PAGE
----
Retirement Plan Relief for Victims of Hurricane Sandy

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Note - Any federal tax advice contained in this transcript is intended to apply to the specific situation described and should not be considered official guidance independent of the presentation. The tax advice and statements contained herein should not be relied upon for retirement planning purposes without first consulting a tax or retirement planning professional. This transcript has been edited for technical accuracy and may differ slightly from the audio recording of the Hurricane Sandy Relief  phone forum. This information is current as of December 11, 2012.  Since changes may have occurred, no guarantees are made concerning the technical accuracy after that date.

MO:  Hi, everyone. Again, I'm Mark O'Donnell, Director of IRS Employee Plans Customer Education and Outreach. Welcome to our phone forum on our Hurricane Sandy relief. Today we'll be hearing from Eric Slack, Acting Manager of Employee Plans Technical Guidance. Eric will discuss Announcement 2012-44 and the relief it provides for those affected by Hurricane Sandy. Before we start I'd like to point out a couple of things. Everyone registered for this forum will receive a certificate of completion by email in about a week, as long as you attend the entire live forum. Enrolled agents, enrolled retirement plan agents and enrolled actuaries are entitled to continuing education credits for this session. Other types of tax professionals should consult their licensing organization to see if today's session qualifies for continuing education credit. As with all our presentations, the comments expressed by our speakers should not be construed as formal guidance from the IRS. The comments expressed by our speakers should not be construed as formal guidance from the IRS.

For more information on Hurricane Sandy relief, visit our retirement plan's web site at www.irs.gov/retirement. That's www.irs.gov/retirement, and select "Hurricane Sandy Relief." While visiting our web site, I'd like to encourage you to check out our free online electronic newsletters. To subscribe, just select "Newsletters" on our landing page. There you can subscribe to future editions and browse past editions of the Retirement News for Employers, our newsletter for plan sponsors and their advisors, and Employee Plans News, which is directed at retirement plans professionals.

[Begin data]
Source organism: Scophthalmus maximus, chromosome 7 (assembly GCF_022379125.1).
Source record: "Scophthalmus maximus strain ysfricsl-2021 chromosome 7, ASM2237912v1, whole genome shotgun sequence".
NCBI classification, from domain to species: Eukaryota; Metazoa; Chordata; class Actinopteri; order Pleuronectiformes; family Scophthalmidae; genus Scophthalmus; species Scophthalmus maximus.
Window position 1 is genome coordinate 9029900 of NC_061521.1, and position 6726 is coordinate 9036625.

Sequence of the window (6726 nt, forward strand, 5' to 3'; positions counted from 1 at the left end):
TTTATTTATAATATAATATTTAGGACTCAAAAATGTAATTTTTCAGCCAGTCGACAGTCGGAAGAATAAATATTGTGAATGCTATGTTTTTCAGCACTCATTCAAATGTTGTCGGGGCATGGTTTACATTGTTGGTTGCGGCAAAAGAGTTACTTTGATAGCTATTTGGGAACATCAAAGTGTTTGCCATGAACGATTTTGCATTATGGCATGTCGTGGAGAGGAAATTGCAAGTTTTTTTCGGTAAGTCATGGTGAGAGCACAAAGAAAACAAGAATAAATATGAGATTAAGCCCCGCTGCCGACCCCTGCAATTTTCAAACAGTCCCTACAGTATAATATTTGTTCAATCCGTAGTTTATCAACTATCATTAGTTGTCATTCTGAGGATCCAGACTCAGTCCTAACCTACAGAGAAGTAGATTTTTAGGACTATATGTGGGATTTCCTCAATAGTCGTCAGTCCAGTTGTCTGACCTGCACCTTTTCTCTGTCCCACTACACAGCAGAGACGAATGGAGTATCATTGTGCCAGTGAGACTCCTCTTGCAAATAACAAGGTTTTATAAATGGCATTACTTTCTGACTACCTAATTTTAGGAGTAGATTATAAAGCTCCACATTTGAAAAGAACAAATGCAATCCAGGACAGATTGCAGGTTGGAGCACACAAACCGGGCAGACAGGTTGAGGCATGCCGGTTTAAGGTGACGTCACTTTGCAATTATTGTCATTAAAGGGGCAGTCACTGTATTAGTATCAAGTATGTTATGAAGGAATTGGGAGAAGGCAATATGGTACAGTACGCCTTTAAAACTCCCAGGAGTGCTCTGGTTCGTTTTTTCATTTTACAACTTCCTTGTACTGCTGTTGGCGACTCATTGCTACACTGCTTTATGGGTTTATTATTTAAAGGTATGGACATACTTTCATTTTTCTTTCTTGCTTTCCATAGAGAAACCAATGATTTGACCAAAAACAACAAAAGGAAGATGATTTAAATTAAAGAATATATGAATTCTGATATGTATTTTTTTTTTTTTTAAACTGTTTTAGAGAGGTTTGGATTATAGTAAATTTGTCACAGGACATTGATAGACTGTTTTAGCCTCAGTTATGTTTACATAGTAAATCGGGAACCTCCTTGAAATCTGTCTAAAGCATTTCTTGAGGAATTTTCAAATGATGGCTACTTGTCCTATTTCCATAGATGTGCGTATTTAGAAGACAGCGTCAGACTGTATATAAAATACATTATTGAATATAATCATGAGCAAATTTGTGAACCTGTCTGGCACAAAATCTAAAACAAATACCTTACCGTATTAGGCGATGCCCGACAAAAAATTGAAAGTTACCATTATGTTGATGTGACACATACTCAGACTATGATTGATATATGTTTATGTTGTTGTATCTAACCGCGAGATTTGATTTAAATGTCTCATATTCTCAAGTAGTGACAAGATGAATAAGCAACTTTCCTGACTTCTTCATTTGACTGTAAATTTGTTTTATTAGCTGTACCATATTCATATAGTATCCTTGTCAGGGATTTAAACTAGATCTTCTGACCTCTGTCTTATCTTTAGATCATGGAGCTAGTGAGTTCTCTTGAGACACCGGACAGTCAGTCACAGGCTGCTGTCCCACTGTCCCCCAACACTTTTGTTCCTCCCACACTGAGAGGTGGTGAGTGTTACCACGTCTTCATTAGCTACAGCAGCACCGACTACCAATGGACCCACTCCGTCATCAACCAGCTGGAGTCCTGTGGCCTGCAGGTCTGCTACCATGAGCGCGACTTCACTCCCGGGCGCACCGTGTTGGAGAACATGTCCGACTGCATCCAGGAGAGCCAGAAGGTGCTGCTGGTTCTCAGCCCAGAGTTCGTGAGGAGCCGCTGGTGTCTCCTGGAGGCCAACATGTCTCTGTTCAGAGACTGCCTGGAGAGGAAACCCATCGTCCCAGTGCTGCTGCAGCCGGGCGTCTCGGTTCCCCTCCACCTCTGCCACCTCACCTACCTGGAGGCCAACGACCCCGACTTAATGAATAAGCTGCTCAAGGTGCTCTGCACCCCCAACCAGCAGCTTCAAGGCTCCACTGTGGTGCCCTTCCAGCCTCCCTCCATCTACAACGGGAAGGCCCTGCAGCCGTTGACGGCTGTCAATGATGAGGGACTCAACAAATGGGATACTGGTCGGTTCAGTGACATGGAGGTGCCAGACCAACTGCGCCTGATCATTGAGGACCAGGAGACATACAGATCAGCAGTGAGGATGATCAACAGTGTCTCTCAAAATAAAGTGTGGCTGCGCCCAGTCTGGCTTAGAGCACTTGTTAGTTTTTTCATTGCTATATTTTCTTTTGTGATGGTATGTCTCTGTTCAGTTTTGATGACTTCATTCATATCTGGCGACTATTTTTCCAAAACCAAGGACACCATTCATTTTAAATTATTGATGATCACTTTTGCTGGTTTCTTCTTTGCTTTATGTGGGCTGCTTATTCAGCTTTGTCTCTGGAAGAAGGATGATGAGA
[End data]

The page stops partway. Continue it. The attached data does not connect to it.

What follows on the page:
So without further delay, here's Eric Slack.

ES:  Thank you very much, Mark. One of the things I wanted to start out was, I'm the Acting Manager of Employee Plans Technical Guidance Group 1. I didn't want to do that, I didn't want to disabuse Mark of that until after I got the credit, you know, for being a much bigger shot than I really am. So I wanted to make sure that got on the table, but now I'll go ahead and correct it. But in any event I am with Employee Plans Technical Guidance and we did issue this guidance, and there is a number of questions that have come up. And so I think the format for today, what we'll try to do is everyone should have the PowerPoint presentation available; we'll kind of walk through that. Now, I think just by walking through that, we're going to answer a lot of questions that people have, and that, a lot of the question that we've, that have been submitted. We've had nearly a hundred questions, individual questions, submitted thus far, and I anticipate we'll receive even more as we go along. Hopefully I'm not raising new issues with our conversation here today, but in any event I'm happy to continue to answer some of these questions as they, as they come up. So we'll go through the PowerPoint and we'll discuss some of these aspects of the guidance and some of the things that ought to be kept in mind as you or these plan sponsors or employers begin to try to take advantage of the relief provided. Again, some of the questions will be answered. But in the event that they aren't', I've gone ahead and categorized the questions into about six boxes and six basic types of question. And we'll walk through those specifically and maybe give a little more, a more detailed, a little more rationale for, for some of, answers to some of these questions. So, but in any event, if the answers don't come through the PowerPoint discussion, or through the discussion of the six basic general questions at the end, feel free to contact Retirement Plans Questions at irs.gov, and keep those questions coming. We, you know, again, I, we're more than happy to get answers back, and if I see something, especially something that we haven't touched on here, we'll definitely look to get you an answer sooner rather than later. Definitely because of the situation that this guidance lends itself to.